My New American Life: book review

My New American Life , by Francine Prose. Publisher: Harper (April 26, 2011). Literary fiction. Hardcover, 320 pages.

Lula was twenty-six. Old, she thought on dark days. Only twenty-six, on bright ones. She had time, but she had more time if she stayed in this country. She wanted to learn that American trick, staying young till forty. She Some American girls even got better looking. Not like Eastern Europeans, who started off ahead but fell of a cliff and scrambled back up a grandma.

Somehow I’ve never read anything by prolific author Francine Prose. She’s written 18 novels and I’ve been told her book Reading like a Writer offers fantastic advice. Lula, an Albanian immigrant, works as a pseudo-nanny watching a high-school age boy while his father works on Wall Street. Using crisp dialogue, vivid descriptions and biting humor, Prose chronicles Lulu’s struggles with capitalizing on the American dream while simultaneously attempting to keep some Albanian thugs from ruining everything.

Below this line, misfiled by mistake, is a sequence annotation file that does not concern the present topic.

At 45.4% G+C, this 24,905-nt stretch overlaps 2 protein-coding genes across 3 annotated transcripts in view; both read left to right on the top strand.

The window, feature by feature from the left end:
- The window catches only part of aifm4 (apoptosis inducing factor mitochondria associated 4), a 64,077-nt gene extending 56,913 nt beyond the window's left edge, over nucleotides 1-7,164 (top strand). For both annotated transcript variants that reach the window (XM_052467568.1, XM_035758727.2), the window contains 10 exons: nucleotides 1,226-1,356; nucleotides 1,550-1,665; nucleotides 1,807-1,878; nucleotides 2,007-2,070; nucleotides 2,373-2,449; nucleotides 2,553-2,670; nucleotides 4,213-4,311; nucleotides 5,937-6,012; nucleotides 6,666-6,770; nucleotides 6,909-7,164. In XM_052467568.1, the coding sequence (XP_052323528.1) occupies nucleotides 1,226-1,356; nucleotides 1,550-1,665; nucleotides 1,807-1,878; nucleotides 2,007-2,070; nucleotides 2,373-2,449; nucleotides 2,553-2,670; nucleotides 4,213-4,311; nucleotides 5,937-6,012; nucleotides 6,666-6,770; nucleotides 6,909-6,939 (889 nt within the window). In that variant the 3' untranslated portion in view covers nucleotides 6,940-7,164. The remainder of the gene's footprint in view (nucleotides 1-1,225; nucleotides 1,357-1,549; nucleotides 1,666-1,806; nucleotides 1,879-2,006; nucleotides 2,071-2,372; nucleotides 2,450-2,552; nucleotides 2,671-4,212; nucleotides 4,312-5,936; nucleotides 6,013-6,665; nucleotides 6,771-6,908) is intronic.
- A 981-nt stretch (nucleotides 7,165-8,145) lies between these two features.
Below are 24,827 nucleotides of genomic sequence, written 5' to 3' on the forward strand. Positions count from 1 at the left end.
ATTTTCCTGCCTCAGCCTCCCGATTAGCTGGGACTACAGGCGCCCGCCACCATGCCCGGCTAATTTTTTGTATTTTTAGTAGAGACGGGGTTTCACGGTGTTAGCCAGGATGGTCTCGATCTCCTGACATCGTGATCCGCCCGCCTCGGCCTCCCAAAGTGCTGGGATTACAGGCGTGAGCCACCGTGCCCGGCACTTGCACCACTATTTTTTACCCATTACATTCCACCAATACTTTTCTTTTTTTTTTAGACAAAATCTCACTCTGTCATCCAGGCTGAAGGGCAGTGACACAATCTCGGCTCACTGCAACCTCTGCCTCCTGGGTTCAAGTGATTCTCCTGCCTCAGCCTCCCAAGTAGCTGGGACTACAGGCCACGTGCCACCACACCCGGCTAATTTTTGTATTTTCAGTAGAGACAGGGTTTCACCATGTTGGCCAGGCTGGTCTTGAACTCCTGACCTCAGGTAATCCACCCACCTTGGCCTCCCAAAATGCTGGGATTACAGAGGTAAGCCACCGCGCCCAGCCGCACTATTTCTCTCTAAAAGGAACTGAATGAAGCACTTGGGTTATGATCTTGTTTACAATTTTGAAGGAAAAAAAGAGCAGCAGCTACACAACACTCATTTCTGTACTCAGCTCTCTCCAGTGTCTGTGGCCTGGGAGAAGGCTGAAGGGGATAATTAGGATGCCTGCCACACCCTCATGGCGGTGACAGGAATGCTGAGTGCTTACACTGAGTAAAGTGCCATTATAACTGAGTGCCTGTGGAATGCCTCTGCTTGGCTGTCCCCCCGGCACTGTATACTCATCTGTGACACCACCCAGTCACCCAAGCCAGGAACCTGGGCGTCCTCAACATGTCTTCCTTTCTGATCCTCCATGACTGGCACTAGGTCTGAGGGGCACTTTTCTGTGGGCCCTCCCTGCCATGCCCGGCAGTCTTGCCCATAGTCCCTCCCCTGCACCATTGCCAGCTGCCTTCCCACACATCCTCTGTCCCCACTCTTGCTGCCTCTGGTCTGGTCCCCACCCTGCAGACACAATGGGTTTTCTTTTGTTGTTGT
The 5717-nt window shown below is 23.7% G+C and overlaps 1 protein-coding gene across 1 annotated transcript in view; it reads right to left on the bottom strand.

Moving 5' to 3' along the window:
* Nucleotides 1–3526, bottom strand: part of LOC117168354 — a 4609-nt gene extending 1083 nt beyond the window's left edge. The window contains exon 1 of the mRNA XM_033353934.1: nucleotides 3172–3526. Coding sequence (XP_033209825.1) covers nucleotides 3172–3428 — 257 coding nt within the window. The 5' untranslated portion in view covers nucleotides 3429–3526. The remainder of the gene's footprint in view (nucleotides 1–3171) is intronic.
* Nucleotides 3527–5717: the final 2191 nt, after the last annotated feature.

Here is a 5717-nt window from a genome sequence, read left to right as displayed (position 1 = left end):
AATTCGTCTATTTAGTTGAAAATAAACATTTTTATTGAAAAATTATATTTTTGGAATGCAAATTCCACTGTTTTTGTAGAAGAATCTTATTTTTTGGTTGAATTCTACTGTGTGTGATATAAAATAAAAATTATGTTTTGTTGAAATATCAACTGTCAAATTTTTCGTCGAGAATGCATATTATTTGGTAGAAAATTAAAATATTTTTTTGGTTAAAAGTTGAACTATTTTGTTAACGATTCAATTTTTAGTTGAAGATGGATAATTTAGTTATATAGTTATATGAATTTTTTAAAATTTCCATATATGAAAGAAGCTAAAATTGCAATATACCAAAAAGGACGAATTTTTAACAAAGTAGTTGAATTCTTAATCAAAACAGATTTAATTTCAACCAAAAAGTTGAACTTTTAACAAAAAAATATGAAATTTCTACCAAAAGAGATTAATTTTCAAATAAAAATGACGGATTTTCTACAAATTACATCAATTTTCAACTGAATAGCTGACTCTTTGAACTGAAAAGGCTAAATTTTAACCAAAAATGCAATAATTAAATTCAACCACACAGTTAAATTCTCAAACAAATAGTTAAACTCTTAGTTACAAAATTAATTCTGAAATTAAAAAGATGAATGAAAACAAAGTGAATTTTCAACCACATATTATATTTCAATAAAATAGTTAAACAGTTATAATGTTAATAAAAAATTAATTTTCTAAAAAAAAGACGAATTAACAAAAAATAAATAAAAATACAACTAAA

Lula is a scrappy, astute character. While her job is cushy, she’s smart and realizes it will end soon and she’s calculating a way to gain citizenship and remain in the United States. Lulu writes stories that both her boss and attorney both find charming—old world tales of Soviet Bloc Albania and its backward ways. Lulu’s a magnificent liar and whether that gets her into trouble or not remains a major theme throughout the novel. My New American Life cleverly satirizes immigration and the American dream.

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